Two and a half years to go before our goal for a developed nation status by 2020, but our political leaders hardly mention this vision any more. In its stead, they are talking only about TN50.
As a matter of fact, we all know that it is impossible for us to fulfill our Vision 2020 goal. It is not the ringgit devaluation that makes US$15,000 per capita income threshold such a distant dream, but we are simply nowhere near the standards of developed states in other parameters as well.
Where management is concerned, we are still at the middle school level. For instance, we have a severe issue of striking a balance between income and expenditure. We know very well we must cut civil service remunerations in order to curb rising operating expenses, but what we do instead is to slash development expenses, hence hurting our overall competitiveness.
To fill up the emptied treasury, the government has set up the National Revenue Recovery Enforcement Team (NRRET), a special task force that will include the AG’s Chambers, PDRM, Bank Negara, LHDN and Customs Dept, to recover lost tax revenue.
The seizure of Country Heights Holdings founder Lee Kim Yew’s RM126 million fixed deposit in a foreign-owned bank by LHDN is believed to have been associated with the RM22.5 million tax liabilities incurred in 1997 and 1998.
Lee said investigating him under the Anti-Money Laundering, Anti-Terrorism Financing and Proceeds of Unlawful Activities Act (AMLA) was an insult to him.
Gong after tax defaulters is understandable at a time government finances are in a pathetic state, but drastic actions like this could hurt businesses.
Even then why has the government not done anything to check the outflow of black money?
According to Global Financial Integrity (GFI) estimates, up to US$431 billion worth of black money flowed out of Malaysia between 2005 and 2014. Given such a massive outflow, little wonder the local economy has become so anemic.
Battling corruption will also effectively halt the drain of national resources, but since the corruption culture has penetrated deep into the Malaysian society, uprooting it is truly a tall order.
Not only minor officials are involved in trivial acts of corruption, those high in office are also teaming up to steal from the country.
22 police officers and cops from Bukit Aman narcotics crime investigation department have been arrested for colluding with drug trafficking syndicates. Deputy IGP Noor Rashid Ibrahim said this happened not only in KL but all over the country.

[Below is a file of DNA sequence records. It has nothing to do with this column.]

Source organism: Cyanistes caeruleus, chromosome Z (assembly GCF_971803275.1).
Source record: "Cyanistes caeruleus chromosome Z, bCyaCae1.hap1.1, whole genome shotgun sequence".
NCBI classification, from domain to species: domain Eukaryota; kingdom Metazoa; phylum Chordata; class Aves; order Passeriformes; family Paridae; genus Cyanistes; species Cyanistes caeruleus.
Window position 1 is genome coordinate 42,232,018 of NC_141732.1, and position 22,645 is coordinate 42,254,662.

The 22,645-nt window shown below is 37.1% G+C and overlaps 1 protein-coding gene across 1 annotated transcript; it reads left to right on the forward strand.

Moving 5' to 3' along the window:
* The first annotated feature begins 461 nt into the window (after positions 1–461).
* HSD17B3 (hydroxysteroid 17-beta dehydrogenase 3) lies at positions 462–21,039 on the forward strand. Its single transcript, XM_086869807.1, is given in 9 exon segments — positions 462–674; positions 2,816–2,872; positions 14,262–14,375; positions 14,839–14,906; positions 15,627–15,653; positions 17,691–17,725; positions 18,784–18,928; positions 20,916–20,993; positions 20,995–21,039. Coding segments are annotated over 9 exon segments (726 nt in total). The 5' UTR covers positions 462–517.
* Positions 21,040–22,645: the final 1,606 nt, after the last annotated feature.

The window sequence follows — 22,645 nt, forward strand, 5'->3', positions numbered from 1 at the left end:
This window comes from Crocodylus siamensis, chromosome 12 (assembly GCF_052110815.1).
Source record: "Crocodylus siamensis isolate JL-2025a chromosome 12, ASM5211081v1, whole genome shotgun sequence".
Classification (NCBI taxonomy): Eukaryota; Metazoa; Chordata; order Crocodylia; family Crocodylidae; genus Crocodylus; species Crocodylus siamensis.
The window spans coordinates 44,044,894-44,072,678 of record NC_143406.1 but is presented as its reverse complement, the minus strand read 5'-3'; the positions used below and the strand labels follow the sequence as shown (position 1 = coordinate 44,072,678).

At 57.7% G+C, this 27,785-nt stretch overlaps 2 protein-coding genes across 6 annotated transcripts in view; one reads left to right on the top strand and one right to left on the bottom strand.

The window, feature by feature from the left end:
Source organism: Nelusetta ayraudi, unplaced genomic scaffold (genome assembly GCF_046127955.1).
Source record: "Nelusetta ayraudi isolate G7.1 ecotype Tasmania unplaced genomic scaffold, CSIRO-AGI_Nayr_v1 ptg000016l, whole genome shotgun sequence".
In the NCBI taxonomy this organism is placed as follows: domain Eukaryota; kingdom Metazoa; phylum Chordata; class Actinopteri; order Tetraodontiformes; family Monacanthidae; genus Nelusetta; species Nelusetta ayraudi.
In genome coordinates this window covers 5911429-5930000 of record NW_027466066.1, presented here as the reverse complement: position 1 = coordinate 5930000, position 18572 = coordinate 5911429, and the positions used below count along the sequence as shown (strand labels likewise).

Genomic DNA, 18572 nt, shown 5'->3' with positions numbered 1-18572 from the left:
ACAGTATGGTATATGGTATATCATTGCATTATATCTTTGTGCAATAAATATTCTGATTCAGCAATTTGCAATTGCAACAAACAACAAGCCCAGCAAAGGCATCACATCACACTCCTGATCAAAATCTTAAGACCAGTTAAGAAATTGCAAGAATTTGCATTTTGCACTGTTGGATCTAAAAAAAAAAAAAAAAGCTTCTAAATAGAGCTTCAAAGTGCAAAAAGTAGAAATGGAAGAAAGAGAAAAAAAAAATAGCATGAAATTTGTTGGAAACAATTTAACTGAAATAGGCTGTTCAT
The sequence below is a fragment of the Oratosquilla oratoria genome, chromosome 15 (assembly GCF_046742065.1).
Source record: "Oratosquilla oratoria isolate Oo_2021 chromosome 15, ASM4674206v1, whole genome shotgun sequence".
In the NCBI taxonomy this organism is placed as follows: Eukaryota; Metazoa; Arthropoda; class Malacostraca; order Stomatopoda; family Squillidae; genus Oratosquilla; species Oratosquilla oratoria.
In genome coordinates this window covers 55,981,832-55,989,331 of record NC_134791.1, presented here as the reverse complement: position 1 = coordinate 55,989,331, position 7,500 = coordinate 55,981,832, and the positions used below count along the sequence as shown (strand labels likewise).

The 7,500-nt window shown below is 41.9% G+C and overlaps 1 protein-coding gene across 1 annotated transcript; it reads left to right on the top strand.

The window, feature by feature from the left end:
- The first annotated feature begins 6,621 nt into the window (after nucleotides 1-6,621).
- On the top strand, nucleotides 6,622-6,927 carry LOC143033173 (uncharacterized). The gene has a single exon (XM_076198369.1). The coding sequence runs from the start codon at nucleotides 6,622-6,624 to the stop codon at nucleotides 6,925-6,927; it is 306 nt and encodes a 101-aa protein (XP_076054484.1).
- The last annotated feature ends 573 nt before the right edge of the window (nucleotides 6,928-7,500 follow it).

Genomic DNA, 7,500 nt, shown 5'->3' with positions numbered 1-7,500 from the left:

Additionally, several senior police officers in Melaka, including two police district chiefs, have been nabbed by MACC for allegedly sheltering illegal gambling dens and massage parlors.
Rampant corruption on the part of the Malaysian police force is a reflection of crumbling public sector morality.
MACC deputy chief commissioner Shamsun Baharin Mohd Jamil said as over 50% of those arrested for corruption were civil servants, MACC would zero in on the public sector in its corruption-busting initiative over the next three years.
It is yet to be seen whether MACC’s effort to combat corruption will win the public’s backing. The agency’s study shows that 16.5% of tertiary students in the country are willing to accept bribes while 19% are willing to offer bribes to escape enforcement actions.
As the “you help me, I help you” practice is fast becoming a norm in Malaysian politics, we don’t expect MACC’s initiative to significantly pay off when our politicians are handing out goodies to voters.
Administrative irregularities aside, the quality of our people is also getting increasingly alarming.
Money game has been able to have its way here not only because of lax enforcement, members of the public are also to blame for dancing to the scammers’ tune. Indeed, Johnson Lee has been arrested, but we still have countless of Johnson Lees going around with their businesses. Each of us cannot be spared of our responsibility for reducing the country into one inundated by money game scams.
We are counting on our youngsters for the country’s future, but look at what have become of our youngsters! Some are involved in secret societies and gangs while others are racing their bikes in the wee hours of the morning.
The mentality of some has also deviated from the globalized trends. A UUM lecturer has accused the autobiography of Selangor state legislative assembly speaker Hannah Yeoh of attempting to proselytize Muslims, and in the slapping incident during the TN50 dialogue with the PM, the perpetrator has been largely spared by NGOs which instead staged raucous protests against the victim.
Such arrogant behaviors have upended our established social values while our national leader has done nothing to stop them.
Chaos is reigning supreme in our society: trashed streets, ubiquitous loanshark ads, deteriorating social orders, rampant drug abuse… International comments have been equally disheartening, including allegations of human rights violation and human trafficking. All these are signs the country is going steadily downhill.
We need to have a sense of shame, without which we will never become a respected first-class nation.